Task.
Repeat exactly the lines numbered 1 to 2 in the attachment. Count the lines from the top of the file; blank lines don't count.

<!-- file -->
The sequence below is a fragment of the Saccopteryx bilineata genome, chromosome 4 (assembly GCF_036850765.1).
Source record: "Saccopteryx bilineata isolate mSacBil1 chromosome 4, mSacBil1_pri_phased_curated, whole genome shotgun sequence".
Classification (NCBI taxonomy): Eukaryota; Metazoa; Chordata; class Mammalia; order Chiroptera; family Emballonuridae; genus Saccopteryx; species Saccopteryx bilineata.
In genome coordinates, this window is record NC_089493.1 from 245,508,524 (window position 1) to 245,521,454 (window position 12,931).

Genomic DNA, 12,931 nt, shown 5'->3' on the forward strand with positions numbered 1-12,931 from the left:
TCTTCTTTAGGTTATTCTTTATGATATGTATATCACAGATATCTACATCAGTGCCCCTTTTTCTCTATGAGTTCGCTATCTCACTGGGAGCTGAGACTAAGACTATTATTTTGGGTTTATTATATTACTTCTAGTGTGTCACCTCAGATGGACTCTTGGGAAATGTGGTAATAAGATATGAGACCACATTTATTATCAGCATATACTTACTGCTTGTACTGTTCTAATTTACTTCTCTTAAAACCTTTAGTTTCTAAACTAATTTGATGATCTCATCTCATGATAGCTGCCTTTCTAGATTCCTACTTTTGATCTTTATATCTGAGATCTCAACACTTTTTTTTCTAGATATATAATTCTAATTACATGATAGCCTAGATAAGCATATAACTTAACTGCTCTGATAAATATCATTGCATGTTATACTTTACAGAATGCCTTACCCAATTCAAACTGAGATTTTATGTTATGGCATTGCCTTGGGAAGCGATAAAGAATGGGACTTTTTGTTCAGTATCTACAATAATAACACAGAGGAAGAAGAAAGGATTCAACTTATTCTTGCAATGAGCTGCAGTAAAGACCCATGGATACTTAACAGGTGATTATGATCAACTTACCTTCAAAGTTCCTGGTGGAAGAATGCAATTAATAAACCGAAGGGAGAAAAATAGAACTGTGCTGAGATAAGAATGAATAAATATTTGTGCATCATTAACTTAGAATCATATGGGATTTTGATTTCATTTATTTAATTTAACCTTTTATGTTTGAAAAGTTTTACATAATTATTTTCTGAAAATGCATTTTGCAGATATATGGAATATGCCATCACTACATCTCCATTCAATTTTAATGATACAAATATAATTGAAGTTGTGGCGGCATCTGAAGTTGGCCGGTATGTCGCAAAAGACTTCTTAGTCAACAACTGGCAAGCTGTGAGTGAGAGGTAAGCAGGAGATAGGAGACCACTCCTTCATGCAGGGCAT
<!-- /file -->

The sequence below is a fragment of the Saccopteryx bilineata genome, chromosome 4 (assembly GCF_036850765.1).
Source record: "Saccopteryx bilineata isolate mSacBil1 chromosome 4, mSacBil1_pri_phased_curated, whole genome shotgun sequence".